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When The Taxman Calls

The HMRC can come knocking on your door about any of the following government taxes: personal income tax and corporation tax, capital taxes (such as capital gains tax and inheritance tax), value added tax (VAT), excise duties and stamp duty land tax, environmental taxes such as Air Passenger Duty and the climate change levy, National Insurance contributions, child benefit and some other forms of state support including the Child Trust Fund, payments of Tax Credits and so on.

The list is extensive, so the chance of you having a meeting with the tax authorities at some point in your life is reasonably high. The more money involved, the more likely it becomes.

HMRC have two main targets they work to:

- Improving the extent to which individuals and businesses pay the tax due and receive the credits and payments to which they are entitled;

- Improve customers experiences of HMRC and improve the UK business environment

The jury is out on how well they achieve either of these things!

So what should you expect from a visit?

In most cases they will make contact before a visit to inform you that they are coming. This is normally by phone or a letter explaining when they would like to come, what tax, duty or credit they wish to look at and what records or information they require from you.

However they can turn up unannounced to look at VAT or duty records.

Apart from special cases, the tax man will come to look at one tax issue per visit, be it VAT or income tax. It is rare that they will look at multiple taxes during one visit. However, if whilst looking into a particular tax area e.g VAT they discover information about another e.g NI, they will pass the information on to the relevant person(s).

Usually they request standard financial records such as your year end accounts under review, along with supporting documentation such as invoices, purchase receipts, VAT returns and bank statements. If there is a specific issue they wish to look at, for example the value of a property, they will outline specific things they would like to view such as a recent valuation or the sales documents. Either way you can query the list if you are unsure about anything on it.

The tax officer can request any information that they feel is relevant to the area they are looking at. You can ask them to explain the relevance if it is unclear. If you disagree the inspector can use formal powers to obtain the information as long as they can show that it is relevant to their investigation/ review.
If you have a disagreement with the officer you can contact the officers manager – they will have contact details on them and should provide them to you upon request.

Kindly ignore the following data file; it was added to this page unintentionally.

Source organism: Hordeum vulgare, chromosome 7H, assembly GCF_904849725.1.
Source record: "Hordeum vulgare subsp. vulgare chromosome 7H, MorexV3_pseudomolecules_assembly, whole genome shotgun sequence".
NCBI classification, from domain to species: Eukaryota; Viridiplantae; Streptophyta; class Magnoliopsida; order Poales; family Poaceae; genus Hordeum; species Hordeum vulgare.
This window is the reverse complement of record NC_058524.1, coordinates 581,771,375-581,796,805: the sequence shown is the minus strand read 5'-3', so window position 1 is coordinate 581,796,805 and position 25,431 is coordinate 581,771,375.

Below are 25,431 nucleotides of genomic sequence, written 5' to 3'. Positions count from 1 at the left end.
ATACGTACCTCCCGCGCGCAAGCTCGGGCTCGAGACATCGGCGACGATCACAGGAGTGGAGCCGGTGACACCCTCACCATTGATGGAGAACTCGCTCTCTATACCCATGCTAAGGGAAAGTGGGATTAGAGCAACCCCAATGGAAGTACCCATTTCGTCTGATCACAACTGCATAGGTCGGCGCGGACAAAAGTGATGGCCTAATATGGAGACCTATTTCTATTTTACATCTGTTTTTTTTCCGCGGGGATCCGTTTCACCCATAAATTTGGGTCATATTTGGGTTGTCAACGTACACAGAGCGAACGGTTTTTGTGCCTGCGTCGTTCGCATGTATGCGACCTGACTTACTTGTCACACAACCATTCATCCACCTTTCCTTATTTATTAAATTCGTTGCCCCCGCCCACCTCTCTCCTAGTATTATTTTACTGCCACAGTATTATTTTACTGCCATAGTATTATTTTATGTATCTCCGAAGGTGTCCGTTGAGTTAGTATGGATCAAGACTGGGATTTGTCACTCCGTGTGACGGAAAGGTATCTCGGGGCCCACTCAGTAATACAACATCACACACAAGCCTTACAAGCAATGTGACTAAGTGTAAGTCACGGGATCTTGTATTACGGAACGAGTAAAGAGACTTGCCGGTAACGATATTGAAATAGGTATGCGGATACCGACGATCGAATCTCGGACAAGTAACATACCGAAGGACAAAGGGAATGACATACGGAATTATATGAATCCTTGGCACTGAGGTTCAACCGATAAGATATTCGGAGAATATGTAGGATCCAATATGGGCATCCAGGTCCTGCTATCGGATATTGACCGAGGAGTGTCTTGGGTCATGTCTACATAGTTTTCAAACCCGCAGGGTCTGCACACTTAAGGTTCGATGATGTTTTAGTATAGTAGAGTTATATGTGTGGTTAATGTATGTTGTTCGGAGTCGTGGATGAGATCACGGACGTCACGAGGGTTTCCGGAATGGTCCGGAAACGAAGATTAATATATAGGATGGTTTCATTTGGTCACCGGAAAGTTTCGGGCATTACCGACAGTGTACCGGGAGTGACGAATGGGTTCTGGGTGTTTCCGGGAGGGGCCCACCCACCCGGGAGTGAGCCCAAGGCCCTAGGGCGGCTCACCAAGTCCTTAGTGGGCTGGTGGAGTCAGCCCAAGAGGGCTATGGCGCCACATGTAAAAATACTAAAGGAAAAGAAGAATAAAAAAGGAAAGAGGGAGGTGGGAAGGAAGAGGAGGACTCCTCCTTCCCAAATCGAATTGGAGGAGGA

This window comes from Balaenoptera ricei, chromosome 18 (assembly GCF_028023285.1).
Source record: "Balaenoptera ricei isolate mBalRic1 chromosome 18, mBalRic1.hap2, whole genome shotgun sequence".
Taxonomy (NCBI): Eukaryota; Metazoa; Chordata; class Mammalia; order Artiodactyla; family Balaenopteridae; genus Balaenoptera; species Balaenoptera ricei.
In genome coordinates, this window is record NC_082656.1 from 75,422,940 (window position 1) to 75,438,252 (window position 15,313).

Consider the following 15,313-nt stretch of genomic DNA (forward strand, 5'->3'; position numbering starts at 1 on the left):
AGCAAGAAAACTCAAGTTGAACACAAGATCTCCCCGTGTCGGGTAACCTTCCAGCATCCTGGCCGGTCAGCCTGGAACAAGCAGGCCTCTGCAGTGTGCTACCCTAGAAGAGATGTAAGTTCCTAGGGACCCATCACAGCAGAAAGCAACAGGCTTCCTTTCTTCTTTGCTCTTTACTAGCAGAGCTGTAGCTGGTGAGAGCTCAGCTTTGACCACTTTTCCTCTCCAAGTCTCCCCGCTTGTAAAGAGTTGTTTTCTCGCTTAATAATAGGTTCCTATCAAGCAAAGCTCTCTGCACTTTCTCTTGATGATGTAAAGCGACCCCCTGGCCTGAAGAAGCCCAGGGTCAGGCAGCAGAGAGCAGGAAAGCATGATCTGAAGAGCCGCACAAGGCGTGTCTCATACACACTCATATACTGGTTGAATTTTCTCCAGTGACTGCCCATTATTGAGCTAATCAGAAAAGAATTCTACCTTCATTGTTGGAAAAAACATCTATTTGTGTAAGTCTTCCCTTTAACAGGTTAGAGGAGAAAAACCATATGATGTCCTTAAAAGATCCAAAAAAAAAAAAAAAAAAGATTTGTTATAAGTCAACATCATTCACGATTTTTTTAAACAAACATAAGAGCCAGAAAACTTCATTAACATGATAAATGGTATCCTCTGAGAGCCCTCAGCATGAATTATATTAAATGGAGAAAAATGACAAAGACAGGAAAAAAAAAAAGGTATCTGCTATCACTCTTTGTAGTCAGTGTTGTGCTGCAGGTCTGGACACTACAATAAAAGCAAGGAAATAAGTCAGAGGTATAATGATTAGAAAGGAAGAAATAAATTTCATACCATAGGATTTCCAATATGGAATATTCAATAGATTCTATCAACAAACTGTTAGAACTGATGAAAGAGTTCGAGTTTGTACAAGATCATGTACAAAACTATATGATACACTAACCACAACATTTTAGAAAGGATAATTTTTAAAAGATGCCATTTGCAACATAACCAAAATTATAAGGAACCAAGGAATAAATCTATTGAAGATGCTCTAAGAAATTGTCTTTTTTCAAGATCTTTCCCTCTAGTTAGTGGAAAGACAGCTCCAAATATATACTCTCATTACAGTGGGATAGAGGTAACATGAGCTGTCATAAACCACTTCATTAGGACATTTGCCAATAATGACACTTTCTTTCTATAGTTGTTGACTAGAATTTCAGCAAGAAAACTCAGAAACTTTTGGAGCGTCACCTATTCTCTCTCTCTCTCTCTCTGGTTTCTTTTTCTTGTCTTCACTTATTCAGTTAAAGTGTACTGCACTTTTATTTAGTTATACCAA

If you are really unhappy with their conduct you can also log a complaint.

Their skills and resources include the full range of intrusive and covert surveillance; HMRC officers have a wide range of powers of arrest, entry, search and detention. Their main power is to detain anyone who has committed, or whom the officer has reasonable grounds to suspect has committed, any offence under the Customs and Excise Acts.

Top Tip
If you have an accountant, then ask them to take the burden off you by dealing with HMRC on your behalf. They are used to dealing with the tax authorities and will know where the line is when it comes to giving information and standing your ground. If they do find anything adverse, your accountant will be the best person to argue your case and try and minimise any claim they may try to raise. Oh and dont get flustered; a lot of people take the visits as some sort of personal attack. Sometimes the questions seem personal and accusing but try to remember the inspector is just doing his or her job. They ask the same questions to different people every day.

Common Mistakes to avoid

The most common mistake is people forgetting to include/account for all of their income in their tax returns. This could be a flat you rent out, income from cash in-hand work, employee benefits such as a parking space in London or use of a phone or car. When you are completing your tax returns have a good think about all of your income sources and any employee benefits you have.

For further information/advice about any of the above please get in touch with us on 01932 830664 (Weybridge office) or visit www.wardwilliams.co.uk

Ward Williams
www.wardwilliams.co.uk

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